August 13, 2017

Software: Your power tools are made in sweatshops.

Ulysses, a popular text editor for Mac and iOS, just changed over to a subscription model at a pricey $40 a year. I'm happy to say that the price guarantees that this app will not be made in a sweatshop. Hear me out on this.

It's often not evident to someone complaining about paying too much for a 99¢ app that a human being sweated over that app. They probably put hundreds of hours into development and may now spend hundreds more answering support emails. And we haven't yet gotten to the time required to update the app with no further compensation.

Even when the developer of a successful app charges $10 for it, that doesn't even pay for an hour of development time and an hour of support time at minimum wage. In that light, it's easy to see why so many great apps get abandoned. The developer may have created it from a passion, but finds there's better pay in a sweatshop.

We're paying too little for our tools.

As far as software is concerned, we've gotten a free ride. The launch of iOS created an industry of underpriced apps. Developers who were building Mac apps and selling them for $20-30 found they struggled to get $5 for the app on iOS, even though both probably required the same amount of development time. And here we are 10 years into iOS and we're still underpaying for those apps we rely on. As consumers we're used to getting the Walmart price on everything, but we're willing to pay even less for our software.

Why those great apps die.

There are a lot of apps that are dogs out there and not worth 99¢. But the problem is that developers of great apps are not making enough to keep at it. No wonder so many apps disappear from the App Store or haven't been updated in 5 years. Recently I talked to the developer of a very cool photo app. He noted that he makes less than a dollar a day off the app in new sales now, which has made buying the tools he needs to create the app not feasible. So he can't update the app, it struggles on new iOS updates, ratings go down and sales continue to drop. But then we complain when these great apps die, despite the fact that we usually get well more than our money's worth out of them.

Why sustainable models are so costly.

Ulysses is not a 99¢ app. They charged substantially more: $45 for the Mac app and $20 for iPad. So the price leap to a subscription model was not much of a leap, if any. As a company, Ulyssees will probably not spend this subscription money on building employee nap rooms, employing a staff gourmet chef or taking team building trips to Tahiti. They seem to be a well-run business. Recently they adjusted their business model to focus exclusively on Ulysses, their most successful app. Marcus Fehn and Max Seeleman made the wise choice in devoting all their resources to their core business. They also made a wise choice in moving to a subscription model. It gives them a consistent (but not much bigger) revenue stream, so they can focus on a more consistent product with deeper, under-the-hood updates. These will that make Ulysses an even more dependable and more depended on software. However, that does cost money.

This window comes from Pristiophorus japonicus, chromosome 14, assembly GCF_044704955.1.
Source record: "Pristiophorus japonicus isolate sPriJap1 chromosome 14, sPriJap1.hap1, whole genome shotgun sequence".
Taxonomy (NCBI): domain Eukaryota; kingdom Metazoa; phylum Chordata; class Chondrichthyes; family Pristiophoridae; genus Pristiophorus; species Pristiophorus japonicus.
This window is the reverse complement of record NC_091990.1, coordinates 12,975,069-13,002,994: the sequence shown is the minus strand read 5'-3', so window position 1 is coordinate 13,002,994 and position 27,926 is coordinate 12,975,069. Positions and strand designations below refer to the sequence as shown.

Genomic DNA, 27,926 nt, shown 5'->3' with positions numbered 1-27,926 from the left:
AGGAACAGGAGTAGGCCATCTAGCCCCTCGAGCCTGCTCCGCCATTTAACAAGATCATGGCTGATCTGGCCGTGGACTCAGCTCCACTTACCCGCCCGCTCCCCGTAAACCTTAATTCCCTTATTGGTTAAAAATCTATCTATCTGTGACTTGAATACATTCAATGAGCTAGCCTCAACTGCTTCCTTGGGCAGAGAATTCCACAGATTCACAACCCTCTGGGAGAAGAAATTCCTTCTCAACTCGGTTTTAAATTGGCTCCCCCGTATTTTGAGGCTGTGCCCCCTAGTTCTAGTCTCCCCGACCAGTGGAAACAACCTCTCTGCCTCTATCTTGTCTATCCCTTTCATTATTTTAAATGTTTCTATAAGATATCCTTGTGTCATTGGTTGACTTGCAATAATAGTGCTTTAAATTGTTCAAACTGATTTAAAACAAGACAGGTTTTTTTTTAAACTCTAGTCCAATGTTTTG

Let's do the math on this: According to the Ulysses site they have 12 employees. So if we multiply that by the German minimum wage of $9.79 an hour, the company would shell out about $250,000 a year in salaries. But those are sweatshop wages. You can't keep the best employees for that. For argument sake, let's double it: half a million dollars a year. Then there's the other business costs: the office, computers, benefits, etc. Running even a lean company that size can easily hit a million dollars a year. At the new subscription rate, that's 25,000 subscriptions they need at full price just to break even. As you can see, a sustainable software company can live off 99¢ apps, even if they produce a hundred of them. And to grow, software companies today pretty much require a sustainable model.

Is $40 a year too much?